During these sessions we will have the opportunity to review and discuss many forward leading and practical solutions to address the combined challenges of hunger, nutrition and climate change. These stories have an essential role in highlighting where we are getting things right. It is our responsibility to not only hear the stories, but we must also take the lessons to the next level, scaling up the best and most effective ideas until we have reached everyone and reached the goal of a just, equitable and hunger-free world.
One year ago, when I took up the role as head of WFP, each daily briefing brought fresh and more disturbing details of the tragedy unfolding across Africa’s Sahel region. So, in my first month I traveled to Niger to witness firsthand the consequences of that complex crisis.
Another failed harvest – the third in less than ten years because of failed rains – had brought food shortages and high prices. These stresses were compounded by the loss of jobs in Libya, which meant no remittances for women and children left at home alone.
But the people I met in the local community inspired me with their determination in the face of imminent hunger. Working together were humanitarian aid workers, community leaders, government leaders, children, men and women:
• Children staying in school because of increased school feeding programs;
• Women succeeding against odds because cash for work and food for work programs allowed them to feed their families;
• Communities working together as a part of food for assets programs, giving their all to assemble water conserving dams from rocks and sand so that they could build vegetable gardens between last year’s harvest and this year’s planting season that would mean, this year, they didn’t need to deplete their assets;
• Humanitarian workers working with community leaders and community organizers to distribute nutritious foods to pregnant and lactating mothers and children under two.
All orchestrated by a national government with a plan.
Turning commitment into action requires this type of strong national leadership and political will to put in place policies for the benefit of the most vulnerable citizens. But as Niger’s example illustrates, success also requires the engagement of people at the community level to drive bottom-up processes and raise local actions toward fulfilling a national plan for empowerment and hunger eradication.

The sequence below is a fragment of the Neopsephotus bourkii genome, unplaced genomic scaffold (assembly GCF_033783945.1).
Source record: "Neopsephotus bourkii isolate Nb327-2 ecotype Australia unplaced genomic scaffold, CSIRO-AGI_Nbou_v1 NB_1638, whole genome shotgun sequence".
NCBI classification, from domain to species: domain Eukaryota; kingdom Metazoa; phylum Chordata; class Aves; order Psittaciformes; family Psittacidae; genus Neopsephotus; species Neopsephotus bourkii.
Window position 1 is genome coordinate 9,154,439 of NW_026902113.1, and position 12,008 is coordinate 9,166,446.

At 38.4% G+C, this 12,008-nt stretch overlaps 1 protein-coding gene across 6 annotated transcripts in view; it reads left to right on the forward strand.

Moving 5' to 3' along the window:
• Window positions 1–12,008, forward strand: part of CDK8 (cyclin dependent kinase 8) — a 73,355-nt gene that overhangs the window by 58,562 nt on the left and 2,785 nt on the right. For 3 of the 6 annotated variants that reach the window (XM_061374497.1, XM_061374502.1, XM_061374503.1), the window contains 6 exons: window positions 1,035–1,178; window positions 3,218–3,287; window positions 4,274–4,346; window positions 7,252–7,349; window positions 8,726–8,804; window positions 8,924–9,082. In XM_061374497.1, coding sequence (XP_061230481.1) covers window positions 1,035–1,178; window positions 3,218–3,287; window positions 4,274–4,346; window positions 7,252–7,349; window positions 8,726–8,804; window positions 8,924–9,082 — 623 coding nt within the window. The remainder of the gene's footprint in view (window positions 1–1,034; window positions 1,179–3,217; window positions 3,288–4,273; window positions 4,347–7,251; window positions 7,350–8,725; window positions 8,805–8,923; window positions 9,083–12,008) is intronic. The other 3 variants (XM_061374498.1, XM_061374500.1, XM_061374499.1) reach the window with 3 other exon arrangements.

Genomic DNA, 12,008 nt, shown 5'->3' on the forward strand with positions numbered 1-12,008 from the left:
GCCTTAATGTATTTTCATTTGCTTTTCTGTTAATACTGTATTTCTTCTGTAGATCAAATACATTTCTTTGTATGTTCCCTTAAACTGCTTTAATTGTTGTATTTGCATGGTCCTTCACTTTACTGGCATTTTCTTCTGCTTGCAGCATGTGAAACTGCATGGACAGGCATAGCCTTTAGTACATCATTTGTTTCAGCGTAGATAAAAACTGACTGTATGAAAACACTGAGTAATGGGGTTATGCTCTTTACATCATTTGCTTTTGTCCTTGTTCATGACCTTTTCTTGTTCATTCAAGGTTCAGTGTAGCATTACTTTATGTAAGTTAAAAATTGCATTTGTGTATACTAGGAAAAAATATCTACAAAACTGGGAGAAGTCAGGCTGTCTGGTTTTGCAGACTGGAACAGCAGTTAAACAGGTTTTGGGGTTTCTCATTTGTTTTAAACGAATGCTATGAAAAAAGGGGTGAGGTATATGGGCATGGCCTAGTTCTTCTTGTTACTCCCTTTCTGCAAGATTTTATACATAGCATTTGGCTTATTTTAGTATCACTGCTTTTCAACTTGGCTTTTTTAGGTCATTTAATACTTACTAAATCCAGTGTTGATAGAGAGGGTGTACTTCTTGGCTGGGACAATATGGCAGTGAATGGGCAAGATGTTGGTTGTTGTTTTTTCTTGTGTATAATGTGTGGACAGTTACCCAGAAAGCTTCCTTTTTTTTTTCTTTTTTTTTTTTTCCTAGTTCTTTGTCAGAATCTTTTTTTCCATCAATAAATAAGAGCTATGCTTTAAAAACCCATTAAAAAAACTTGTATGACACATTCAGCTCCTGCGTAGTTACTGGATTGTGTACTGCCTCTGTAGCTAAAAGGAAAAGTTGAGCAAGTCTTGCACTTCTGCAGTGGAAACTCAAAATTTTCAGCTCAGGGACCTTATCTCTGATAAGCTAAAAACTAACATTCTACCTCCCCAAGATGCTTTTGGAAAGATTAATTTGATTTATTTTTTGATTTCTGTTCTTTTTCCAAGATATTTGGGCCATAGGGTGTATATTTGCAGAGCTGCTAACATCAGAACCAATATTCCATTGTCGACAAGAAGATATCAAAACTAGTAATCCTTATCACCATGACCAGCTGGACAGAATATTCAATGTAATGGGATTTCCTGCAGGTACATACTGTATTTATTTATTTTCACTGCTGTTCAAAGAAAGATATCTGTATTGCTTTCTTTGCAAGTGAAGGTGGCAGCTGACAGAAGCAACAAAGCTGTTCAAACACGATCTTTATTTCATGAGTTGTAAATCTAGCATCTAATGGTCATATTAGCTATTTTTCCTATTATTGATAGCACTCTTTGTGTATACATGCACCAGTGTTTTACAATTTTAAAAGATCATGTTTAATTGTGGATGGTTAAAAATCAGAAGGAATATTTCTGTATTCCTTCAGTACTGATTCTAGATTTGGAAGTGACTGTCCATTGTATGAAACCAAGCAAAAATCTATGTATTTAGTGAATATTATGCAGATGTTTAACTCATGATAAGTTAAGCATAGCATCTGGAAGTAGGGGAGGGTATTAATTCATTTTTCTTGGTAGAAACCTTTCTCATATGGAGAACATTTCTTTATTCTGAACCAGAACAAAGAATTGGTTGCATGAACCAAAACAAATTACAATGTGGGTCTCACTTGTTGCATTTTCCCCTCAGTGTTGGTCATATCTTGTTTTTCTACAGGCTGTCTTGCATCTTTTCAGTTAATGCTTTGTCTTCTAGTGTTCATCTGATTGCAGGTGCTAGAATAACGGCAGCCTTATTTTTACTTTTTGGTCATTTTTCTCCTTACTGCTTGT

People must be part of their own destiny.
So, in addition to the power of local community level action – as we heard at the conference recently concluded in Madrid on Hunger, Food Security and Nutrition in the Post-2015 Framework, and we were reminded again by Mary Robinson today – women are the secret weapon against hunger, the ultimate force multiplier in the fight against malnutrition.
When women have food, children eat. When women are helped to grow food, communities eat. And when women are decision-makers, nations have food and nutrition security.
And I fully agree with this position and I know you do too. But I’m also sure that that’s not enough. Because agreeing amongst each other that communities must be empowered, that their voices must be heard, that women must be empowered, is not enough.
Let the outcome of this conference be clearly heard, not just here, but around the world.
Let our voices help the world to recognize that a post-2015 agenda must prioritize food and nutrition security. Let our voices help the world embrace the empowerment of women and local communities as essential pillars for achieving any post-2015 global agenda.
Let our voices create the public will that leads to justice, equity and opportunity, particularly for those who depend on us most because they suffer the most: the poor, the malnourished children and their hungry mothers.
In this room we have the means and the power to make the difference, and shame on us if we don’t.